CREDIT SCORES ARE INCREASINGLY BEING USED by numerous industries to evaluate risk. A damaged credit score can result in higher insurance premiums and increased borrowing costs — and it can even cost you that opportunity for your dream job.
In real estate finance, your credit score can save you thousands of dollars over the life of your loan. Loans are priced based on risk — the lower your credit score, the higher your perceived risk, and so the higher your rate. Borrowers with excellent credit — above 800 — can pay as much as a full percentage less than borrowers with low scores — those below 640.
Given the value and importance of credit scores, it surprises me how few people actively monitor their credit reports to insure the reports’ accuracy and to protect their good scores.
I frequently encounter borrowers who are surprised to find collection actions and other problems in their credit files when they come in to talk with me about a home loan. These borrowers usually have no idea that their credit is being damaged, nor how severe the damage can be from one unpaid collection account or a couple of misreported late payments. I have seen credit score improvements by as much as 100 points simply from correcting a seemingly minor error in a borrower’s report.
It really is easy to monitor your own credit and it doesn’t cost anything more than a few minutes of time. And if you do spot a problem, the process is easy to notify credit bureaus of the error and dispute the inaccurate information.
Start with a website sponsored by the three major credit bureaus, Transunion, Equifax and Experian. The site was set up specifically to comply with federal law that states consumers are entitled to a free credit report annually. Per law, consumers can retrieve their credit file from each bureau free of charge and without any strings attached.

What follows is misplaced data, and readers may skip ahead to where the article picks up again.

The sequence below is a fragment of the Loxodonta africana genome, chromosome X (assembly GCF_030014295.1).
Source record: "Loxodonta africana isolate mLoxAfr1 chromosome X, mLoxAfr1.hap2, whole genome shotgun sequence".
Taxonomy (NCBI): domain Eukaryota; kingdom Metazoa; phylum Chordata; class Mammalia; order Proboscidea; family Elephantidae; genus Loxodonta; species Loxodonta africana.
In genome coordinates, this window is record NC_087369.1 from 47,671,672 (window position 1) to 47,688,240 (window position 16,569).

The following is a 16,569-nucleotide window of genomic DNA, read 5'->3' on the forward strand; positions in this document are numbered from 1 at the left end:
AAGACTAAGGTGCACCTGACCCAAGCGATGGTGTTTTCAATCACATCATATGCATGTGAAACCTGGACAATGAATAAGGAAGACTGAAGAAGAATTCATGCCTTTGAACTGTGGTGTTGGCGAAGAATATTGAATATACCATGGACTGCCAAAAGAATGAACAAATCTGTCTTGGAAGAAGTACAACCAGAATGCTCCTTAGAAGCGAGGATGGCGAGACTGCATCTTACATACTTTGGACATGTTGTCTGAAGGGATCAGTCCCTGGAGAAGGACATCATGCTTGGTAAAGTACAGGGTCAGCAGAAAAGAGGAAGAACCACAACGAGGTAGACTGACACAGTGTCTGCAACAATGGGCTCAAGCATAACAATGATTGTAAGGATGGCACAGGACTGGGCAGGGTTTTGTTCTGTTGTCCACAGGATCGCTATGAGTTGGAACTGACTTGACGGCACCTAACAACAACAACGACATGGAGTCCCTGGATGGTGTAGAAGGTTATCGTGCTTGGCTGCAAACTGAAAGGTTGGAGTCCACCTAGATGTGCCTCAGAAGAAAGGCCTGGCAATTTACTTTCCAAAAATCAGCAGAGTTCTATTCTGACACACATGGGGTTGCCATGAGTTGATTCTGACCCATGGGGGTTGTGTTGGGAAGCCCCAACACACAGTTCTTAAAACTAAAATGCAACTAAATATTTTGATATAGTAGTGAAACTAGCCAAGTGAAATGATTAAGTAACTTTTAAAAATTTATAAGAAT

The one official site where you can do this is www.annual creditreport.com. There are numerous other websites that offer free credit reports, but they come with strings attached and solicitations for services that may not be needed by most consumers. You have gone to the wrong site if you are asked for money or offered any other services, such as credit monitoring, for a fee.
Since consumers have the right to examine their report annually from each bureau, and since there are three major bureaus, it is possible to have a free look at your credit three times per year, simply by retrieving the information from a different bureau every four months.
When a consumer pulls a report from www.annualcredit report.com they are given an electronic copy of the report to review before leaving the site. If you come across some negative information, the site allows you to file an electronic dispute as well as upload any supporting documents. The whole process takes less than 10 minutes — and if there is more than one account to be disputed, the site walks you through the process as many times as necessary.
Once a dispute is filed, the bureau has 30 days to investigate the account and determine if the information being reported is accurate. Usually this involves reaching out to the creditor with a request that they substantiate the information. If the debt cannot be substantiated, the bureau is required to remove the erroneous information from the consumer’s credit file.
I always recommend to my clients that they take a look at their credit three times per year to ensure it is being reported accurately. This is all the more important if you are planning a major purchase, such as a car or a home, in the near future.
A little bit of planning and research can save thousands — or even be the difference between success and failure in that major purchase.
Guy Benjamin (CAL BRE License #01014834, NMLS 887909) writes a weekly column for The Herald, offering general information on real estate matters. As it is impossible to address all possibilities and variations, he will try to answer individual questions by readers who contact him at 707-246-0949 or firstname.lastname@example.org.